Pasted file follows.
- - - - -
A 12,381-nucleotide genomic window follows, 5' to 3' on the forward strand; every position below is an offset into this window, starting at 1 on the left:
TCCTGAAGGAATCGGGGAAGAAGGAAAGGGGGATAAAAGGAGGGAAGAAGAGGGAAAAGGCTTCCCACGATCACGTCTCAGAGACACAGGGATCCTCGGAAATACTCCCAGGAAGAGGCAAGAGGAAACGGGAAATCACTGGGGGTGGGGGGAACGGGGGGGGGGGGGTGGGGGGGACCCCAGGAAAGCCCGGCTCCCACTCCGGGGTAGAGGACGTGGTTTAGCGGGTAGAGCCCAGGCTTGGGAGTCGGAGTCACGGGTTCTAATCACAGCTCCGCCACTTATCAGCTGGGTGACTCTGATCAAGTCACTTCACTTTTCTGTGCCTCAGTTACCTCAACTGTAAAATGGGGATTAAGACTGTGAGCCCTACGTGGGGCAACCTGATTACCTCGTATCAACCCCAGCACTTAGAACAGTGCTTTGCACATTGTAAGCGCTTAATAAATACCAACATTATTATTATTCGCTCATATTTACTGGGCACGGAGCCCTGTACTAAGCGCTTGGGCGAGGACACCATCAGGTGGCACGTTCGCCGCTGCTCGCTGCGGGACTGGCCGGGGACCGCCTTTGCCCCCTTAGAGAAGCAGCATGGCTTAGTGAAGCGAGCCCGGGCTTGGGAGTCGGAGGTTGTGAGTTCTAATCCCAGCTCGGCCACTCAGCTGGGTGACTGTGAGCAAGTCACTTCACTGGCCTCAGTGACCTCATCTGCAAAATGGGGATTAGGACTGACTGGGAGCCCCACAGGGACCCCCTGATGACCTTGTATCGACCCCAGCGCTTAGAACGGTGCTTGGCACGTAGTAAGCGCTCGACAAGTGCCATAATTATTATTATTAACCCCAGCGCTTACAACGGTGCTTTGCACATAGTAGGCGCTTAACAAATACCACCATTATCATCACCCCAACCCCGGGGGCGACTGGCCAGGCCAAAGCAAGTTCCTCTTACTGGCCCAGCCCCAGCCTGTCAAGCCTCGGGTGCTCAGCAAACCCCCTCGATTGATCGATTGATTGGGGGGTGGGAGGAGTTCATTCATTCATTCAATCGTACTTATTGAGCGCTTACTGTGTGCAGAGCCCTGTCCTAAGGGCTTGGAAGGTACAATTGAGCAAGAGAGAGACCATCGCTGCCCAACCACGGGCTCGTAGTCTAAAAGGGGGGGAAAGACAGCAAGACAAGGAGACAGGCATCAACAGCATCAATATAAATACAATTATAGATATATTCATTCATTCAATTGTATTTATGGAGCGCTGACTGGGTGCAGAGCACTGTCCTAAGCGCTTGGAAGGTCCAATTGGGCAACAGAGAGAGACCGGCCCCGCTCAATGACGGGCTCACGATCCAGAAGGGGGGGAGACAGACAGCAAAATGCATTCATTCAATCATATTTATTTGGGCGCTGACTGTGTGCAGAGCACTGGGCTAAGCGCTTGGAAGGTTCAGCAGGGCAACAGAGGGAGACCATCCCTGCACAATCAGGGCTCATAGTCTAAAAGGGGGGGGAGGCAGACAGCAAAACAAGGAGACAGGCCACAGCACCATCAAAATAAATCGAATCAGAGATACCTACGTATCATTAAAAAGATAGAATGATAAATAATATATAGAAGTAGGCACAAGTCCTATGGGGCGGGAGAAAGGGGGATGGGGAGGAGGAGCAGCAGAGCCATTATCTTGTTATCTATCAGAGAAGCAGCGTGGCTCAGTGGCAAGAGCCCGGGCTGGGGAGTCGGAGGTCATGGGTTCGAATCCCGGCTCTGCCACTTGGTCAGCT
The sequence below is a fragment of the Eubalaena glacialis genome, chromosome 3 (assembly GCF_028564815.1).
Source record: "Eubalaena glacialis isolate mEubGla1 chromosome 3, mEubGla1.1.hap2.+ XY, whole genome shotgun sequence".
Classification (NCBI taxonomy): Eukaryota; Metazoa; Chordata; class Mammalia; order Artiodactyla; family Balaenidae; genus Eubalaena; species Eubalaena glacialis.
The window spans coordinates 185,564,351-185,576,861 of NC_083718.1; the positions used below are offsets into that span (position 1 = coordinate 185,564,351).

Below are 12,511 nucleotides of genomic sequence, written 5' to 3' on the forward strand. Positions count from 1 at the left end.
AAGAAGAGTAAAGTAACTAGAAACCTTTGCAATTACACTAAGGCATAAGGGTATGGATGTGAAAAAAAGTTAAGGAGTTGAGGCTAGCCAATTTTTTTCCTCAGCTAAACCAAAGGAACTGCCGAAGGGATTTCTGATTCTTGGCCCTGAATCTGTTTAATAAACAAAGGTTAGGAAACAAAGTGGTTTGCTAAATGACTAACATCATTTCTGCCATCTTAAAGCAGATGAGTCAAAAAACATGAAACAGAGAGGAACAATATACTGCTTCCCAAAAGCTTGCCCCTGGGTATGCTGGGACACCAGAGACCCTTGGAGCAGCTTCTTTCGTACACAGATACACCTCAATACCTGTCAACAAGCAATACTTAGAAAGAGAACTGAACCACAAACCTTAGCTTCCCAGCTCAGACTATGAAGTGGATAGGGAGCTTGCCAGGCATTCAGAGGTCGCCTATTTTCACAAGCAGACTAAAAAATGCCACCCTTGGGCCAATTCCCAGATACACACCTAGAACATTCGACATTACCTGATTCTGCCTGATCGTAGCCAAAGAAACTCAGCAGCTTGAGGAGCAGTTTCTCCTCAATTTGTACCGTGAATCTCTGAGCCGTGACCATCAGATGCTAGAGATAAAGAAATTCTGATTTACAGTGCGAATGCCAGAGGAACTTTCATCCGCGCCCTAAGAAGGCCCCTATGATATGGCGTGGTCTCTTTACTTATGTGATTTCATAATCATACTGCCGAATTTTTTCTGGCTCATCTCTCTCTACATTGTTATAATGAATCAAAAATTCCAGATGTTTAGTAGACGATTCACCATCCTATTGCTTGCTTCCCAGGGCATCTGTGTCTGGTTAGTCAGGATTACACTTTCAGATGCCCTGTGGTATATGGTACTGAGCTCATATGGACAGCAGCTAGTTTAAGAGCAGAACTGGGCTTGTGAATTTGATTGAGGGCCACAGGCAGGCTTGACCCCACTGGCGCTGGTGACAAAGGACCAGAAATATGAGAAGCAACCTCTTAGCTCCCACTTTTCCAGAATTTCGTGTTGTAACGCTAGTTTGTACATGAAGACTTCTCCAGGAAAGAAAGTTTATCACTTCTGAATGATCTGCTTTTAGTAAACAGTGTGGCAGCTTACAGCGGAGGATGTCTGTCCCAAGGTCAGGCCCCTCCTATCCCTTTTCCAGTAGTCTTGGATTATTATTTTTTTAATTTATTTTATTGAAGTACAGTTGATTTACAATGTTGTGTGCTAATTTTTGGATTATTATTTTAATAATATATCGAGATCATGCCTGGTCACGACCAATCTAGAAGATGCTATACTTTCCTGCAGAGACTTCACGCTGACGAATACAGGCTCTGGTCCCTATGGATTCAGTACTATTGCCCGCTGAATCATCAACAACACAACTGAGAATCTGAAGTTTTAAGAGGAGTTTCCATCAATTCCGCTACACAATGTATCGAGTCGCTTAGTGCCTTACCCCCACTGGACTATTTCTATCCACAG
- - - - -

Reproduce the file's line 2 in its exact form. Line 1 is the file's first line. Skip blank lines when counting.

TCCTGAAGGAATCGGGGAAGAAGGAAAGGGGGATAAAAGGAGGGAAGAAGAGGGAAAAGGCTTCCCACGATCACGTCTCAGAGACACAGGGATCCTCGGAAATACTCCCAGGAAGAGGCAAGAGGAAACGGGAAATCACTGGGGGTGGGGGGAACGGGGGGGGGGGGGTGGGGGGGACCCCAGGAAAGCCCGGCTCCCACTCCGGGGTAGAGGACGTGGTTTAGCGGGTAGAGCCCAGGCTTGGGAGTCGGAGTCACGGGTTCTAATCACAGCTCCGCCACTTATCAGCTGGGTGACTCTGATCAAGTCACTTCACTTTTCTGTGCCTCAGTTACCTCAACTGTAAAATGGGGATTAAGACTGTGAGCCCTACGTGGGGCAACCTGATTACCTCGTATCAACCCCAGCACTTAGAACAGTGCTTTGCACATTGTAAGCGCTTAATAAATACCAACATTATTATTATTCGCTCATATTTACTGGGCACGGAGCCCTGTACTAAGCGCTTGGGCGAGGACACCATCAGGTGGCACGTTCGCCGCTGCTCGCTGCGGGACTGGCCGGGGACCGCCTTTGCCCCCTTAGAGAAGCAGCATGGCTTAGTGAAGCGAGCCCGGGCTTGGGAGTCGGAGGTTGTGAGTTCTAATCCCAGCTCGGCCACTCAGCTGGGTGACTGTGAGCAAGTCACTTCACTGGCCTCAGTGACCTCATCTGCAAAATGGGGATTAGGACTGACTGGGAGCCCCACAGGGACCCCCTGATGACCTTGTATCGACCCCAGCGCTTAGAACGGTGCTTGGCACGTAGTAAGCGCTCGACAAGTGCCATAATTATTATTATTAACCCCAGCGCTTACAACGGTGCTTTGCACATAGTAGGCGCTTAACAAATACCACCATTATCATCACCCCAACCCCGGGGGCGACTGGCCAGGCCAAAGCAAGTTCCTCTTACTGGCCCAGCCCCAGCCTGTCAAGCCTCGGGTGCTCAGCAAACCCCCTCGATTGATCGATTGATTGGGGGGTGGGAGGAGTTCATTCATTCATTCAATCGTACTTATTGAGCGCTTACTGTGTGCAGAGCCCTGTCCTAAGGGCTTGGAAGGTACAATTGAGCAAGAGAGAGACCATCGCTGCCCAACCACGGGCTCGTAGTCTAAAAGGGGGGGAAAGACAGCAAGACAAGGAGACAGGCATCAACAGCATCAATATAAATACAATTATAGATATATTCATTCATTCAATTGTATTTATGGAGCGCTGACTGGGTGCAGAGCACTGTCCTAAGCGCTTGGAAGGTCCAATTGGGCAACAGAGAGAGACCGGCCCCGCTCAATGACGGGCTCACGATCCAGAAGGGGGGGAGACAGACAGCAAAATGCATTCATTCAATCATATTTATTTGGGCGCTGACTGTGTGCAGAGCACTGGGCTAAGCGCTTGGAAGGTTCAGCAGGGCAACAGAGGGAGACCATCCCTGCACAATCAGGGCTCATAGTCTAAAAGGGGGGGGAGGCAGACAGCAAAACAAGGAGACAGGCCACAGCACCATCAAAATAAATCGAATCAGAGATACCTACGTATCATTAAAAAGATAGAATGATAAATAATATATAGAAGTAGGCACAAGTCCTATGGGGCGGGAGAAAGGGGGATGGGGAGGAGGAGCAGCAGAGCCATTATCTTGTTATCTATCAGAGAAGCAGCGTGGCTCAGTGGCAAGAGCCCGGGCTGGGGAGTCGGAGGTCATGGGTTCGAATCCCGGCTCTGCCACTTGGTCAGCT